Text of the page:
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GBP threatened by supply chain crisis

Recovery compromised for the pound (GBP)

In the absence of much economic data from the UK, the pound has been influenced mostly by market sentiment, advancing slightly against the USD but struggling to hold onto those gains. New research from Deutsche Bank also indicates that the pound is unlikely to achieve any substantial advantage if the UK economy relies too heavily on a strong post-Covid recovery. Without a more robust medium to long-term growth strategy, bolstered by a more hawkish approach to long-term rate hikes from the Bank of England, the pound may struggle to find the momentum it needs over coming years.

Adding to the pound’s woes, this morning brings news of a supply chain crisis in the UK due to shortages of workers and disruption to transport. Major British retailers are reporting stock levels at a 38-year low, indicating that the UK’s optimistic post-Covid economic recovery could be under threat. Global supply chain pressures triggered by the pandemic are blamed for the crisis, compounded by the many teething problems of Brexit.

Currently, the pound remains stable and is expected to continue to do so in the near-term, but as the disruption could delay the eventual tightening of monetary policy by the Bank of England, the pound may be at risk.

 

Biden’s budget given green light (USD)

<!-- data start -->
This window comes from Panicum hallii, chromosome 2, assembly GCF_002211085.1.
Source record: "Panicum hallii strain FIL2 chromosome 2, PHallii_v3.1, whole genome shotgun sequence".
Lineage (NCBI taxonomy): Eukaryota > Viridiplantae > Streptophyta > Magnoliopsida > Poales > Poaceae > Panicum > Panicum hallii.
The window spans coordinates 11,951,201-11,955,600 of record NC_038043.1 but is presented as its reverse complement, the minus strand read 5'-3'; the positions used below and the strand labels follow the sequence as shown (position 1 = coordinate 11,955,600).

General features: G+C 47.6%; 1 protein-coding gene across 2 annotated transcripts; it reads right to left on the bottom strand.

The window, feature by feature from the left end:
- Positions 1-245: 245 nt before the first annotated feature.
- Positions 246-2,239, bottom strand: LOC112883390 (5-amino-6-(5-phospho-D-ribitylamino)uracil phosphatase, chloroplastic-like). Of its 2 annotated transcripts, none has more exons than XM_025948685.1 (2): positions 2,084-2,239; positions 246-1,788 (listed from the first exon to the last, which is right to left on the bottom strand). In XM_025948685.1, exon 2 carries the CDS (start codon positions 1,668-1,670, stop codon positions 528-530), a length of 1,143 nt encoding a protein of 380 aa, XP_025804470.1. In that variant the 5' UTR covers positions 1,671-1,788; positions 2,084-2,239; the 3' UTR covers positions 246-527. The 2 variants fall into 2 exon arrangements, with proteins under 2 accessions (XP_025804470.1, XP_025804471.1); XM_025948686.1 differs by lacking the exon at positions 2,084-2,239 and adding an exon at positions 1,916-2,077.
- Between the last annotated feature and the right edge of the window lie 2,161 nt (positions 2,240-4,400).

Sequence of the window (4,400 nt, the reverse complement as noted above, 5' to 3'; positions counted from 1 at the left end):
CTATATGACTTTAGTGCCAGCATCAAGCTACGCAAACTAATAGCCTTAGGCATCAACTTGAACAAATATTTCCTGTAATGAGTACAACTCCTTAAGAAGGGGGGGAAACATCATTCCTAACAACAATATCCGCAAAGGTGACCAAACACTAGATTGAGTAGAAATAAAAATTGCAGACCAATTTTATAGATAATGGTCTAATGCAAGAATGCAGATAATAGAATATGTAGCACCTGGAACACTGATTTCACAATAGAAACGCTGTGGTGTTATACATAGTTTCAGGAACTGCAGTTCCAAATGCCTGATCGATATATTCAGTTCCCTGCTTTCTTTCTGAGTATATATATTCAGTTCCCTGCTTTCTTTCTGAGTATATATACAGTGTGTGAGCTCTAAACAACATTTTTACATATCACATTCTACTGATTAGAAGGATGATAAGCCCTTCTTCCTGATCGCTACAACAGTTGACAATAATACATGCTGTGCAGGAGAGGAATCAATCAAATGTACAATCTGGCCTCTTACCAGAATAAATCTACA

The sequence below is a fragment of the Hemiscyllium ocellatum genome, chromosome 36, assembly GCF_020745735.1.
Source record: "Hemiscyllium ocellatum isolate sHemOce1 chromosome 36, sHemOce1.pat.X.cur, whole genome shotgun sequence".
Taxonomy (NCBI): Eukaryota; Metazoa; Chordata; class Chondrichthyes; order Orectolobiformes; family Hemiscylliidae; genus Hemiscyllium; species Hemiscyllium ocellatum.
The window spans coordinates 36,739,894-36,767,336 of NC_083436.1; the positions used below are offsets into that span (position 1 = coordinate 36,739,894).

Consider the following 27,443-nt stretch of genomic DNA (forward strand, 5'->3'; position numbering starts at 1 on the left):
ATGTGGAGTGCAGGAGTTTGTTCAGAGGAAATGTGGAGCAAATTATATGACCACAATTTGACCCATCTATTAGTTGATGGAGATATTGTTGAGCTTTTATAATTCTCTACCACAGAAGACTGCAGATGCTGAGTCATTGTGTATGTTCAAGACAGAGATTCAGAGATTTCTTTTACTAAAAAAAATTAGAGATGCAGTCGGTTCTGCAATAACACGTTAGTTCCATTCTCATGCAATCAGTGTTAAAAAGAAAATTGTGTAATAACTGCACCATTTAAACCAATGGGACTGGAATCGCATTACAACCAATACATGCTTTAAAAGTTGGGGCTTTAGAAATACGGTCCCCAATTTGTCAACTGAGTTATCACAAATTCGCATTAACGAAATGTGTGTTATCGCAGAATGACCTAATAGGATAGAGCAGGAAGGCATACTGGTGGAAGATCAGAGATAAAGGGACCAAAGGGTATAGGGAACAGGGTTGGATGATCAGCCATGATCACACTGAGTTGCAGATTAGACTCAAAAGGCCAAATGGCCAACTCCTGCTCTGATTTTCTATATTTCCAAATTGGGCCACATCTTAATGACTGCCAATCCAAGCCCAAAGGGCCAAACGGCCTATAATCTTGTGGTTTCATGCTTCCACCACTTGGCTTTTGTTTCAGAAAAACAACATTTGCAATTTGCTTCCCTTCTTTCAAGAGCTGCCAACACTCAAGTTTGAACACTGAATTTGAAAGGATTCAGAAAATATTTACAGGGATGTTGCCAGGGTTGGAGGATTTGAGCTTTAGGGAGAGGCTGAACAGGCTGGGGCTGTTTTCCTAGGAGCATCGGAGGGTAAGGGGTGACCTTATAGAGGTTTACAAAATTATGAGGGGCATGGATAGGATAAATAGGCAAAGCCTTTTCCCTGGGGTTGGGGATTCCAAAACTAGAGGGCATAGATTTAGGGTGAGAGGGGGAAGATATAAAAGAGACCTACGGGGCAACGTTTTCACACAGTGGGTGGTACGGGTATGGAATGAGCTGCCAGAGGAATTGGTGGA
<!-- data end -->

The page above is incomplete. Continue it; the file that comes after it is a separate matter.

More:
Yesterday’s data from the U.S. were a mixed bag. On the positive side, sales of new U.S. single-family homes crept up by 1.0% in July following three straight monthly declines. However, momentum in the U.S. housing market appears to be slowing down with a reported 27.2% decline in sales on a year-on-year basis, most likely due to median house price surges of 18.4% to $390,500 compared to a year ago. The hike in prices combined with a shortage of properties on the market has either deterred or shut out first-time buyers.

The Richmond Fed’s Manufacturing Index, also released yesterday, fell dramatically to 9 compared to 27 in July, missing the market prediction of 25 by a country mile. Deteriorating local business conditions, increased lead times and inventories remaining low were all noted as contributing factors. The data had little effect on the USD, which remained virtually unchanged, perhaps due to survey participants’ optimistic view that things will improve within the next six months.

In other news, Congress approved President Biden’s $3.5tn domestic budget blueprint, allowing the Democrats to move ahead with key policy proposals. The party aims to channel significant funding into areas including jobs, family support, health and climate schemes, largely financed with tax increases on the rich and large corporations.

 

RBNZ sparks Kiwi climb (NZD)

The New Zealand dollar (NZD) climbed more than half a cent overnight to $0.694. It’s now trading at a one-week high, in-part thanks to comments by the Reserve Bank of New Zealand's assistant governer Christian Hawkesby, who said a rate hike, cancelled last week, was still being “actively considered”.

Last week’s snap lockdown, implemented after just a single case of Covid in Auckland, has now been extended by three days until the 27th August, but restrictions will stay in place until at least the end of the month.

Hawkesby also explained that the development of the virus wasn’t the central bank’s top priority. “Our decisions around monetary policy aren’t going to be tightly linked to Covid and whether we’re in lockdown or not”.

This climb follows yesterday’s data from Statistics New Zealand showing sales in the country are up by more than a third year-on-year.

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